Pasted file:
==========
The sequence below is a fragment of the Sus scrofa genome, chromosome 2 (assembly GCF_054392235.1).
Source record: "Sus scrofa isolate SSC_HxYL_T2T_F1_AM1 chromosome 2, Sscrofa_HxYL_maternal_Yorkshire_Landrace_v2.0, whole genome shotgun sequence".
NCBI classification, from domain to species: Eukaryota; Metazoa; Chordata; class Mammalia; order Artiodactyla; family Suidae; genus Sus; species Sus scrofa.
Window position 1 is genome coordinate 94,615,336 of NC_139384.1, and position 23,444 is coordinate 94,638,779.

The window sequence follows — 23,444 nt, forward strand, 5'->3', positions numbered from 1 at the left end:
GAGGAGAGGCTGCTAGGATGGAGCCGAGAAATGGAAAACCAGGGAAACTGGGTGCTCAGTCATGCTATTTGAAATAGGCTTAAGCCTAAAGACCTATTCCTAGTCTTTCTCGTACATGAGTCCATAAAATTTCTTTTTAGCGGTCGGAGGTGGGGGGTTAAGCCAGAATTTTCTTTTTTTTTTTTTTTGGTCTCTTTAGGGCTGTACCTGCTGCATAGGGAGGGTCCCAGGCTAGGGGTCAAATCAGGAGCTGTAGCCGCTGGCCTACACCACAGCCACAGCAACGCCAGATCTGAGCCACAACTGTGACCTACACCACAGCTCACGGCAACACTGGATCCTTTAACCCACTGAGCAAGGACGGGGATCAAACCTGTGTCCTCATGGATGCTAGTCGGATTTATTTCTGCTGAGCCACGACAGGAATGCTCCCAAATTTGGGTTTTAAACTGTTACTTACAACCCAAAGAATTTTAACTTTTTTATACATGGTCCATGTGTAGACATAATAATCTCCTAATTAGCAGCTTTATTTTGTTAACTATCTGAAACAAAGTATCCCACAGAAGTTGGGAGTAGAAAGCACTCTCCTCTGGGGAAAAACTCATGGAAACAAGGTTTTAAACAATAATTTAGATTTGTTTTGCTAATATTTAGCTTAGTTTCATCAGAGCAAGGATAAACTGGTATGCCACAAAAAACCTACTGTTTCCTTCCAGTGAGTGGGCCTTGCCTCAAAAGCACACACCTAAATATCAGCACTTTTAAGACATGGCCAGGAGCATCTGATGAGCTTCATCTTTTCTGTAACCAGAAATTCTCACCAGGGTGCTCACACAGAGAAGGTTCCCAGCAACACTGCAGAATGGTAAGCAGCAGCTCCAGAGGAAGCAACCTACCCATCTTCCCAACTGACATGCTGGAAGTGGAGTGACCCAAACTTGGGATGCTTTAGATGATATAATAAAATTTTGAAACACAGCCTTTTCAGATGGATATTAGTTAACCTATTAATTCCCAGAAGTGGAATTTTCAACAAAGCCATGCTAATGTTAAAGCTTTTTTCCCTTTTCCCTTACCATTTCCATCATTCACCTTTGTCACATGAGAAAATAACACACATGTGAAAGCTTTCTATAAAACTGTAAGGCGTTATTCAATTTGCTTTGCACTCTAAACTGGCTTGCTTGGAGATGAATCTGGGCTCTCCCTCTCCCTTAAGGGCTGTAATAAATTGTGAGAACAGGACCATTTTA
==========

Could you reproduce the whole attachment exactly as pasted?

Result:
The sequence below is a fragment of the Sus scrofa genome, chromosome 2 (assembly GCF_054392235.1).
Source record: "Sus scrofa isolate SSC_HxYL_T2T_F1_AM1 chromosome 2, Sscrofa_HxYL_maternal_Yorkshire_Landrace_v2.0, whole genome shotgun sequence".
NCBI classification, from domain to species: Eukaryota; Metazoa; Chordata; class Mammalia; order Artiodactyla; family Suidae; genus Sus; species Sus scrofa.
Window position 1 is genome coordinate 94,615,336 of NC_139384.1, and position 23,444 is coordinate 94,638,779.

The window sequence follows — 23,444 nt, forward strand, 5'->3', positions numbered from 1 at the left end:
GAGGAGAGGCTGCTAGGATGGAGCCGAGAAATGGAAAACCAGGGAAACTGGGTGCTCAGTCATGCTATTTGAAATAGGCTTAAGCCTAAAGACCTATTCCTAGTCTTTCTCGTACATGAGTCCATAAAATTTCTTTTTAGCGGTCGGAGGTGGGGGGTTAAGCCAGAATTTTCTTTTTTTTTTTTTTTGGTCTCTTTAGGGCTGTACCTGCTGCATAGGGAGGGTCCCAGGCTAGGGGTCAAATCAGGAGCTGTAGCCGCTGGCCTACACCACAGCCACAGCAACGCCAGATCTGAGCCACAACTGTGACCTACACCACAGCTCACGGCAACACTGGATCCTTTAACCCACTGAGCAAGGACGGGGATCAAACCTGTGTCCTCATGGATGCTAGTCGGATTTATTTCTGCTGAGCCACGACAGGAATGCTCCCAAATTTGGGTTTTAAACTGTTACTTACAACCCAAAGAATTTTAACTTTTTTATACATGGTCCATGTGTAGACATAATAATCTCCTAATTAGCAGCTTTATTTTGTTAACTATCTGAAACAAAGTATCCCACAGAAGTTGGGAGTAGAAAGCACTCTCCTCTGGGGAAAAACTCATGGAAACAAGGTTTTAAACAATAATTTAGATTTGTTTTGCTAATATTTAGCTTAGTTTCATCAGAGCAAGGATAAACTGGTATGCCACAAAAAACCTACTGTTTCCTTCCAGTGAGTGGGCCTTGCCTCAAAAGCACACACCTAAATATCAGCACTTTTAAGACATGGCCAGGAGCATCTGATGAGCTTCATCTTTTCTGTAACCAGAAATTCTCACCAGGGTGCTCACACAGAGAAGGTTCCCAGCAACACTGCAGAATGGTAAGCAGCAGCTCCAGAGGAAGCAACCTACCCATCTTCCCAACTGACATGCTGGAAGTGGAGTGACCCAAACTTGGGATGCTTTAGATGATATAATAAAATTTTGAAACACAGCCTTTTCAGATGGATATTAGTTAACCTATTAATTCCCAGAAGTGGAATTTTCAACAAAGCCATGCTAATGTTAAAGCTTTTTTCCCTTTTCCCTTACCATTTCCATCATTCACCTTTGTCACATGAGAAAATAACACACATGTGAAAGCTTTCTATAAAACTGTAAGGCGTTATTCAATTTGCTTTGCACTCTAAACTGGCTTGCTTGGAGATGAATCTGGGCTCTCCCTCTCCCTTAAGGGCTGTAATAAATTGTGAGAACAGGACCATTTTA